Blog on emotional well being and personal development

Coping with sex addiction

Coping with sex addiction

Sex addiction involves compulsive behaviour despite negative consequences. People with sex addiction have trouble controlling their impulses and find it hard to control their urges.  There’s no standard definition of sex addiction. It hasn’t been recognised as a bona fide disease by the Diagnostic and Statistical Manual of Mental Disorders, the medical profession’s bible when it comes to mental health, so, instead, there are a dozen or so competing definitions and no two psychotherapists who apply the concept in the same way.

While some may argue that it is not a chemical addiction – like alcohol or heroin – it can be said that it’s a “process addiction” – like gambling.  It can have a severe impact on a person’s life, but key bodies, such as the American Psychological Association (APA), have not yet established it as a diagnosable condition.

Typical behaviors include compulsive masturbation, persistent use of pornography, exhibitionism, voyeurism, extreme acts of lewd sex, and the failure to resist sexual impulses.

The causes of sexual addiction remain unclear.

Addiction takes root in the reward center of the brain. It may occur when certain parts of the brain mistake pleasure responses for survival mechanisms.

The midbrain is the section of the brain that handles the body’s reward system and survival instincts. As sexual activity creates a rush of dopamine, the “feel-good” chemical in the brain, this triggers the feeling of pleasure. The midbrain then mistakes this feeling of pleasure as being central to survival.

Causes of sex addiction

The causes of sexual addiction remain unclear.

Addiction takes root in the reward center of the brain. It may occur when certain parts of the brain mistake pleasure responses for survival mechanisms.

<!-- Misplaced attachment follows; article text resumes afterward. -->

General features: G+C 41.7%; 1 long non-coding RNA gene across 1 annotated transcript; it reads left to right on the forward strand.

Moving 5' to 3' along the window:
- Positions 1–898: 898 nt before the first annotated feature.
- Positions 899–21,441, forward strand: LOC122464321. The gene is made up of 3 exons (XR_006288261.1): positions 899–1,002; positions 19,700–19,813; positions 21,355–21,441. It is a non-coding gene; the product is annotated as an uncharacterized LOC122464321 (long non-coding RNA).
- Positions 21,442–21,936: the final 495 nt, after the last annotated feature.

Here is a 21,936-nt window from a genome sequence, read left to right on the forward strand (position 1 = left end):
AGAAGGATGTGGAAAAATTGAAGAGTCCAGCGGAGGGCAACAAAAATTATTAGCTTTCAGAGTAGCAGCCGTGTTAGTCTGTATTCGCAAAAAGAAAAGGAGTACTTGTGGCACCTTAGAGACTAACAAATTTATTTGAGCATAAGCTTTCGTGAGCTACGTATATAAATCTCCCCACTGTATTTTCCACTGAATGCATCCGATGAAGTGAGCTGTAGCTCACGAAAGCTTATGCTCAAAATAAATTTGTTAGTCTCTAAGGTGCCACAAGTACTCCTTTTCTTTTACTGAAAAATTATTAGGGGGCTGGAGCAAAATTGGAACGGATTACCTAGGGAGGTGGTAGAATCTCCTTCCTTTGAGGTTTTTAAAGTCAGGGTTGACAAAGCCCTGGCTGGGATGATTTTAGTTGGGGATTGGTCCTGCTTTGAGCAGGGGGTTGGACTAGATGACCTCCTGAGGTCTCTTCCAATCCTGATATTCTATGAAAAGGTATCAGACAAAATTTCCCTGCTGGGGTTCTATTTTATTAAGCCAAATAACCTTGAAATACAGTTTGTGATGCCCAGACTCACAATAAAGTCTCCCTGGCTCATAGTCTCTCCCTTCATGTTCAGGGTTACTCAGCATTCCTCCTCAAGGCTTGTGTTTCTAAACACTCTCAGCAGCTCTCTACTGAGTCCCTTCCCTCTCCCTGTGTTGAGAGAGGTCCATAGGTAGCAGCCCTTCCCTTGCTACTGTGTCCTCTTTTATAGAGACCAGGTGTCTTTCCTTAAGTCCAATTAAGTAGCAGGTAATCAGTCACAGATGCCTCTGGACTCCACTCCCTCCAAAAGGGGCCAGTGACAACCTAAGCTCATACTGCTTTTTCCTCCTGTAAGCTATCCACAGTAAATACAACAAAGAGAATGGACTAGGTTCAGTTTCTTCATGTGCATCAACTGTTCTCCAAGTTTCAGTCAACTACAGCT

The midbrain is the section of the brain that handles the body’s reward system and survival instincts. As sexual activity creates a rush of dopamine, the “feel-good” chemical in the brain, this triggers the feeling of pleasure. The midbrain then mistakes this feeling of pleasure as being central to survival.

One possibility is that, in people with sexual addiction, the frontal cortex, or the brain’s center of logic and morality, is impaired by the midbrain.  A person with sexual addiction is more likely to have been abused than other people. A significant number of people recovering from sexual addiction have reported some type of addiction among family members. It can occur alongside another addiction.

Treatment of sex addiction

Addiction can be difficult to treat, as a person with an addiction will often rationalize and justify their behaviors and thought patterns. People with a sex addiction may deny there is a problem. Current treatment options aim to reduce any excessive urges to engage in sexual relations and to encourage the nurturing of healthful relationships.

The support of friends and family is crucial for a person recovering from an addiction. Sexual addiction, due to its behavioral nature, can be difficult for others to understand and tolerate, especially if it has already led to damage in relationships.

However, a strong support network helps to reduce destructive behavior and the risk of relapse.  Cognitive Behavioural therapy can be usefu; for sex addiction as it can help to break old ways of thinking and cognitively restructure the brain, forming healthier associations.

Mandy X

 

 

 

 

 

 

 

 

References:

http://www.telegraph.co.uk/women/sex/8995815/Why-theres-no-such-thing-as-sex-addiction.html

https://www.medicalnewstoday.com/articles/182473.php



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